KPMG report, commissioned by Wind Energy Ireland, has revealed that 95% of industry experts believe planning delays and insufficient electricity grid capacity will prevent Ireland reaching our target for an 80% renewable electricity power system by 2030.

‘Act Now – Accelerating onshore renewable energy in Ireland’ is an industry-wide stakeholder consultation to identify the key issues that must be addressed to accelerate the delivery of onshore renewable energy in Ireland.

The report found that planning delays, insufficient grid capacity and a lack of joined-up thinking in policy development is slowing project delivery and putting Ireland’s renewable energy targets in jeopardy.

Wake-up call

Noel Cunniffe, CEO of Wind Energy Ireland, said: “This report should be a wake-up call to anybody who wants to cut our carbon emissions and end our dependency on imported fossil fuels. I believe we can, and must, be a leader in Europe’s energy revolution. We have the natural resources, we have the project pipeline and we have the ambition.

“This report highlights the obstacles to achieving these ambitions. Our planning system is overwhelmed, our grid has reached capacity and our policy lacks that joined-up thinking needed to fulfil our potential. These challenges must be addressed, and fast.

“Nobody questions the commitment, at every level of government, of those struggling to deliver these policies but they simply do not have anything close to the resources they need. Government and industry should be working together to accelerate the delivery of onshore renewables, to design a policy framework, a planning system and supportive grid infrastructure that is fully equipped to deliver our ambitions.”

James Delahunt, partner, KPMG Sustainable Futures, said: “There was unanimity across stakeholders that Ireland can and should be a leader in Europe’s energy transition. However, there was also a recognition that many elements of Ireland’s renewables ecosystem are already at capacity.

"A mobilisation of government and industry stakeholders is required if we are to extend this capacity to enable delivery of Ireland’s abundant renewable potential. Collaboration will be key.”

Three key priorities

The report highlights three key priorities for government to address if we are to have any chance of meeting our targets:

  1. A properly resourced planning system: planning is the single biggest barrier to delivering the Climate Action Plan. Too few projects are coming through the planning system too slowly. The length and uncertainty of decision times, coupled with the risk of judicial reviews, undermines Ireland’s efforts to build onshore renewable energy. The current bottlenecks must be addressed, and further backlogs prevented. This can be made possible by ensuring that we have an adequately resourced planning authority with the people who have the skills and expertise required to deliver decisions according to the timelines proposed in the new planning legislation.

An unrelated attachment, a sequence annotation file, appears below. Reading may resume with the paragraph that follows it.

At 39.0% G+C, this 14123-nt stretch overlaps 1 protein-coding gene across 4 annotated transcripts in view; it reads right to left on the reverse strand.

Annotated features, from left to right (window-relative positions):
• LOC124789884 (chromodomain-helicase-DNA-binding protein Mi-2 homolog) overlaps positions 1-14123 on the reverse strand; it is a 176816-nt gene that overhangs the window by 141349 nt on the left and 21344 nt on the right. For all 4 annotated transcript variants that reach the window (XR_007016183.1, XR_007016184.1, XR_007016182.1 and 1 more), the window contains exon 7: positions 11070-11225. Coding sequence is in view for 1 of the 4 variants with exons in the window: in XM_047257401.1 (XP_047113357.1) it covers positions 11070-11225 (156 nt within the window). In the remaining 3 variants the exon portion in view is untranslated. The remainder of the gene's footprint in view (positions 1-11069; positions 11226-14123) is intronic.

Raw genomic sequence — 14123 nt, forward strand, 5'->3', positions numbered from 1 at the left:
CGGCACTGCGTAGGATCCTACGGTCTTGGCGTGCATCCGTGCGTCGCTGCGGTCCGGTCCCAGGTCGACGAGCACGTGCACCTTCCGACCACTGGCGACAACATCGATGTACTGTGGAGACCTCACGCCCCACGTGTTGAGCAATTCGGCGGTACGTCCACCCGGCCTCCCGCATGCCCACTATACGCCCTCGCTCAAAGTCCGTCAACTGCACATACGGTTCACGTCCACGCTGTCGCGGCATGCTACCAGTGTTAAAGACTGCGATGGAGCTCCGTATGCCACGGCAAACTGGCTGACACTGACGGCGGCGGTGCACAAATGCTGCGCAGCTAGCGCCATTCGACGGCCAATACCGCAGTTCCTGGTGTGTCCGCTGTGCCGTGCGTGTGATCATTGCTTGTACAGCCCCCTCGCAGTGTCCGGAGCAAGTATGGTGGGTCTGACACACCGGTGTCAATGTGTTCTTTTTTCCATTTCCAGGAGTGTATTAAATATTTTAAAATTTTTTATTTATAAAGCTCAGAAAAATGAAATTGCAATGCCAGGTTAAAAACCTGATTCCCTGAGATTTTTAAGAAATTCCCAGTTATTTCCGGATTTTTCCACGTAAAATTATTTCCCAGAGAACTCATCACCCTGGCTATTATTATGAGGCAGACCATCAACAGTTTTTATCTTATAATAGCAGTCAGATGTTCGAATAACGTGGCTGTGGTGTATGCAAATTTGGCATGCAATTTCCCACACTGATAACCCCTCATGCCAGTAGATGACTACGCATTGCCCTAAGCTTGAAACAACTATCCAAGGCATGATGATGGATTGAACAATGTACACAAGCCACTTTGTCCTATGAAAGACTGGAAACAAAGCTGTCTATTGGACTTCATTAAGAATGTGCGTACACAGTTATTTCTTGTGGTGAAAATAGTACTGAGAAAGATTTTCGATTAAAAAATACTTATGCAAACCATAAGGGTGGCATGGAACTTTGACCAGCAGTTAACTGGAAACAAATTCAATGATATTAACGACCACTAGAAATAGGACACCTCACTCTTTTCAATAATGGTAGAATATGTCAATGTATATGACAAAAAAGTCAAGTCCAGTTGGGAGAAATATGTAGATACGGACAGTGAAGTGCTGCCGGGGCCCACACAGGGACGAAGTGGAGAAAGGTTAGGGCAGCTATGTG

2. Grid capacity: Ireland’s grid is not currently fit for purpose. It was designed for the fossil fuel economy of the late 20th century. We need a complete overhaul to make the grid fit for a modern economy – for an Ireland powered by renewables. EirGrid’s strategy to reinforce our electricity grid, Shaping Our Electricity Future 1.1, deserves the full support of anybody committed to a secure, clean, affordable energy future for Ireland. Delivering the projects in this strategy will lay the foundation for not just achieving our 2030 targets but our ultimate goal of a totally zero-carbon Irish electricity system.
  3. Policy: there has been significant work carried out by the government on renewable energy policy in recent years, particularly offshore, but we need much more joined-up thinking if we are to remove the roadblocks to accelerating the development of onshore renewables. The government has set up a task-force to coordinate the delivery of offshore renewables. A similar approach should be put in place for onshore renewables, wind and solar, which will provide the overwhelming majority of savings in carbon emissions in this decade.

Cunniffe said: “State agencies and government departments do not have the resources to do all of this. Nor does industry. But, working together, we can identify and solve the challenges in the planning system and build support for a revitalised Irish electricity grid.”